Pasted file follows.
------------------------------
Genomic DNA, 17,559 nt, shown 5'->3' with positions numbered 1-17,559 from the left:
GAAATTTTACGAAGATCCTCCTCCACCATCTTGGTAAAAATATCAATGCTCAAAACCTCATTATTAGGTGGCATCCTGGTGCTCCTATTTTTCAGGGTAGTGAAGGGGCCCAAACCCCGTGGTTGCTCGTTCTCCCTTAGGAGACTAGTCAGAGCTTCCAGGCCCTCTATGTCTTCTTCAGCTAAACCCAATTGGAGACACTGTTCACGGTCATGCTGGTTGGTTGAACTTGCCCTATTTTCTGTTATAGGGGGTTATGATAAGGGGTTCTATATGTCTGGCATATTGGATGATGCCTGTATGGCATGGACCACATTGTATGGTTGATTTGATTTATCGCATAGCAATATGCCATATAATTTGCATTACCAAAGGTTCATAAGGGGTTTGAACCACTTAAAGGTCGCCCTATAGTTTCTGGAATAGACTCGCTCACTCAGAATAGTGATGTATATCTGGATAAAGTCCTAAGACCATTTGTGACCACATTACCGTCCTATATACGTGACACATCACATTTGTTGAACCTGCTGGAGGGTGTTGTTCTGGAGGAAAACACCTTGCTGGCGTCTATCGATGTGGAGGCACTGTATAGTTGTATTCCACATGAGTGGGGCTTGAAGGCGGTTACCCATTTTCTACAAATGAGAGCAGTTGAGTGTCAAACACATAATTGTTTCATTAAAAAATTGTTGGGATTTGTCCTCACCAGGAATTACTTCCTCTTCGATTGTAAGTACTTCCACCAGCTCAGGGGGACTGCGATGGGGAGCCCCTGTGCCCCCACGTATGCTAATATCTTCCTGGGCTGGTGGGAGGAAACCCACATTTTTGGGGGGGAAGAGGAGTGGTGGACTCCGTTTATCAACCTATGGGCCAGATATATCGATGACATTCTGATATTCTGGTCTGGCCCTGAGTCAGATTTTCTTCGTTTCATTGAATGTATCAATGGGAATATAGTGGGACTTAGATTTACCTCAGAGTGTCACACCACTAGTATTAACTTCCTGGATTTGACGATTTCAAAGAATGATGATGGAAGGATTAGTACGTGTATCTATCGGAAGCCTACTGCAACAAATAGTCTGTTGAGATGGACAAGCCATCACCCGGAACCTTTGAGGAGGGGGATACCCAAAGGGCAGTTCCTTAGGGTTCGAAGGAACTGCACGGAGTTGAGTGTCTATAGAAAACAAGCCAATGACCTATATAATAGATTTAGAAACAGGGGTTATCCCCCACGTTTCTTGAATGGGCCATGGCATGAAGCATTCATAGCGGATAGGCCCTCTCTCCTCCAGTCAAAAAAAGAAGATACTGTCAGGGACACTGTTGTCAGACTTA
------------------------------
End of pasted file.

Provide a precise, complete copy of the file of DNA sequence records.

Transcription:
Genomic DNA, 17,559 nt, shown 5'->3' with positions numbered 1-17,559 from the left:
GAAATTTTACGAAGATCCTCCTCCACCATCTTGGTAAAAATATCAATGCTCAAAACCTCATTATTAGGTGGCATCCTGGTGCTCCTATTTTTCAGGGTAGTGAAGGGGCCCAAACCCCGTGGTTGCTCGTTCTCCCTTAGGAGACTAGTCAGAGCTTCCAGGCCCTCTATGTCTTCTTCAGCTAAACCCAATTGGAGACACTGTTCACGGTCATGCTGGTTGGTTGAACTTGCCCTATTTTCTGTTATAGGGGGTTATGATAAGGGGTTCTATATGTCTGGCATATTGGATGATGCCTGTATGGCATGGACCACATTGTATGGTTGATTTGATTTATCGCATAGCAATATGCCATATAATTTGCATTACCAAAGGTTCATAAGGGGTTTGAACCACTTAAAGGTCGCCCTATAGTTTCTGGAATAGACTCGCTCACTCAGAATAGTGATGTATATCTGGATAAAGTCCTAAGACCATTTGTGACCACATTACCGTCCTATATACGTGACACATCACATTTGTTGAACCTGCTGGAGGGTGTTGTTCTGGAGGAAAACACCTTGCTGGCGTCTATCGATGTGGAGGCACTGTATAGTTGTATTCCACATGAGTGGGGCTTGAAGGCGGTTACCCATTTTCTACAAATGAGAGCAGTTGAGTGTCAAACACATAATTGTTTCATTAAAAAATTGTTGGGATTTGTCCTCACCAGGAATTACTTCCTCTTCGATTGTAAGTACTTCCACCAGCTCAGGGGGACTGCGATGGGGAGCCCCTGTGCCCCCACGTATGCTAATATCTTCCTGGGCTGGTGGGAGGAAACCCACATTTTTGGGGGGGAAGAGGAGTGGTGGACTCCGTTTATCAACCTATGGGCCAGATATATCGATGACATTCTGATATTCTGGTCTGGCCCTGAGTCAGATTTTCTTCGTTTCATTGAATGTATCAATGGGAATATAGTGGGACTTAGATTTACCTCAGAGTGTCACACCACTAGTATTAACTTCCTGGATTTGACGATTTCAAAGAATGATGATGGAAGGATTAGTACGTGTATCTATCGGAAGCCTACTGCAACAAATAGTCTGTTGAGATGGACAAGCCATCACCCGGAACCTTTGAGGAGGGGGATACCCAAAGGGCAGTTCCTTAGGGTTCGAAGGAACTGCACGGAGTTGAGTGTCTATAGAAAACAAGCCAATGACCTATATAATAGATTTAGAAACAGGGGTTATCCCCCACGTTTCTTGAATGGGCCATGGCATGAAGCATTCATAGCGGATAGGCCCTCTCTCCTCCAGTCAAAAAAAGAAGATACTGTCAGGGACACTGTTGTCAGACTTA